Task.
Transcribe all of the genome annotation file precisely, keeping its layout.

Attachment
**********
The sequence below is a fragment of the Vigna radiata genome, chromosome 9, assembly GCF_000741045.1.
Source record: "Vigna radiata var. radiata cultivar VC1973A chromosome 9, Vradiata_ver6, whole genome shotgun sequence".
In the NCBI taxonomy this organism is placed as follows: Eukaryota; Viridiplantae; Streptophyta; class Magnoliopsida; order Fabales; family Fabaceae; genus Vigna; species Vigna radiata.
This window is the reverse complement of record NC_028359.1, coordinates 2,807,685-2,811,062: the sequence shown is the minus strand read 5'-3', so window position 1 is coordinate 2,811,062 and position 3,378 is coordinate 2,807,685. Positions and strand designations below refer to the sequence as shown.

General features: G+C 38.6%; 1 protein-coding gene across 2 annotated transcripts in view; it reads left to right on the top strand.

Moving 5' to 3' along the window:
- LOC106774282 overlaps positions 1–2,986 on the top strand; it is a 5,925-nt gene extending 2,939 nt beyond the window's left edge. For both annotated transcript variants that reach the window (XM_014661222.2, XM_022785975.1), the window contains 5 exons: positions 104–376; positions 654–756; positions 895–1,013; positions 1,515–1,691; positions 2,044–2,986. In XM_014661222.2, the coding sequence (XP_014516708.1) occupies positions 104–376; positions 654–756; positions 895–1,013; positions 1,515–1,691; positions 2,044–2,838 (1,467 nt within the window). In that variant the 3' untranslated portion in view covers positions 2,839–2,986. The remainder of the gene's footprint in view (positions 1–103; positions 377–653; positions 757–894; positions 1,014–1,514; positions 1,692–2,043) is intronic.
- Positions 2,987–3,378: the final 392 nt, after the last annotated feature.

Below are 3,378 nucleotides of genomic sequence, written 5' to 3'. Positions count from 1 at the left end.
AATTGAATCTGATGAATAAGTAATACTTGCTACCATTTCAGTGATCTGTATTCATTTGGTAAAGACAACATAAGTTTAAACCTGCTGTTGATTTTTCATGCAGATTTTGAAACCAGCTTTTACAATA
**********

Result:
The sequence below is a fragment of the Vigna radiata genome, chromosome 9, assembly GCF_000741045.1.
Source record: "Vigna radiata var. radiata cultivar VC1973A chromosome 9, Vradiata_ver6, whole genome shotgun sequence".
In the NCBI taxonomy this organism is placed as follows: Eukaryota; Viridiplantae; Streptophyta; class Magnoliopsida; order Fabales; family Fabaceae; genus Vigna; species Vigna radiata.
This window is the reverse complement of record NC_028359.1, coordinates 2,807,685-2,811,062: the sequence shown is the minus strand read 5'-3', so window position 1 is coordinate 2,811,062 and position 3,378 is coordinate 2,807,685. Positions and strand designations below refer to the sequence as shown.

General features: G+C 38.6%; 1 protein-coding gene across 2 annotated transcripts in view; it reads left to right on the top strand.

Moving 5' to 3' along the window:
- LOC106774282 overlaps positions 1–2,986 on the top strand; it is a 5,925-nt gene extending 2,939 nt beyond the window's left edge. For both annotated transcript variants that reach the window (XM_014661222.2, XM_022785975.1), the window contains 5 exons: positions 104–376; positions 654–756; positions 895–1,013; positions 1,515–1,691; positions 2,044–2,986. In XM_014661222.2, the coding sequence (XP_014516708.1) occupies positions 104–376; positions 654–756; positions 895–1,013; positions 1,515–1,691; positions 2,044–2,838 (1,467 nt within the window). In that variant the 3' untranslated portion in view covers positions 2,839–2,986. The remainder of the gene's footprint in view (positions 1–103; positions 377–653; positions 757–894; positions 1,014–1,514; positions 1,692–2,043) is intronic.
- Positions 2,987–3,378: the final 392 nt, after the last annotated feature.

Below are 3,378 nucleotides of genomic sequence, written 5' to 3'. Positions count from 1 at the left end.
AATTGAATCTGATGAATAAGTAATACTTGCTACCATTTCAGTGATCTGTATTCATTTGGTAAAGACAACATAAGTTTAAACCTGCTGTTGATTTTTCATGCAGATTTTGAAACCAGCTTTTACAATA